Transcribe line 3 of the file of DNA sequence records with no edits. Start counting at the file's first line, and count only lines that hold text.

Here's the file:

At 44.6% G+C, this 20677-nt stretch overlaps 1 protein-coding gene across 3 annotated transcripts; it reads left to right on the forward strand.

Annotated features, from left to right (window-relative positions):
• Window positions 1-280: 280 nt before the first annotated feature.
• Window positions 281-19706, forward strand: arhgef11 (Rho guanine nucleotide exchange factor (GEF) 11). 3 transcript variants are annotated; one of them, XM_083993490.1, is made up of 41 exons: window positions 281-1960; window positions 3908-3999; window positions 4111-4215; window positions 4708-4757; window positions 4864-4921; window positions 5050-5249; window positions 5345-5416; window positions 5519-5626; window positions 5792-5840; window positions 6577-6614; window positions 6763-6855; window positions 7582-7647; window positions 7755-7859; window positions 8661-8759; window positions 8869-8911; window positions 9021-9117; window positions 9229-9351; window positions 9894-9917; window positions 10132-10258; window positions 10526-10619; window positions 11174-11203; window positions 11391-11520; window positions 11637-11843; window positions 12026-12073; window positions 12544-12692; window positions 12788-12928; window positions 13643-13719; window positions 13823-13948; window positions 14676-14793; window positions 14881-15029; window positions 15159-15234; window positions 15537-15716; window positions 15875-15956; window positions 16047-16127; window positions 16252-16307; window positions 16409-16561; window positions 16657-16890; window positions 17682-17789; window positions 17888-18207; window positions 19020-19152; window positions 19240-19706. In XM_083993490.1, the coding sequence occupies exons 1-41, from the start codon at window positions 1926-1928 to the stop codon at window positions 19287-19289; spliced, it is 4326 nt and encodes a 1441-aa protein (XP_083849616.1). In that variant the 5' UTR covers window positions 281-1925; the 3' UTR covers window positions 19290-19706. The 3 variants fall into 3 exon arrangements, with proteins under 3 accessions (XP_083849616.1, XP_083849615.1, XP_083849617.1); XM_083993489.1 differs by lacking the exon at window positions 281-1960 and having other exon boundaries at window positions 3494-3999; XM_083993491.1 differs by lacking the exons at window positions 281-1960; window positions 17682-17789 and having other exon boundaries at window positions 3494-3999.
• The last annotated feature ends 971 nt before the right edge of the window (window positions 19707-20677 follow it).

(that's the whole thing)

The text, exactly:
• Window positions 1-280: 280 nt before the first annotated feature.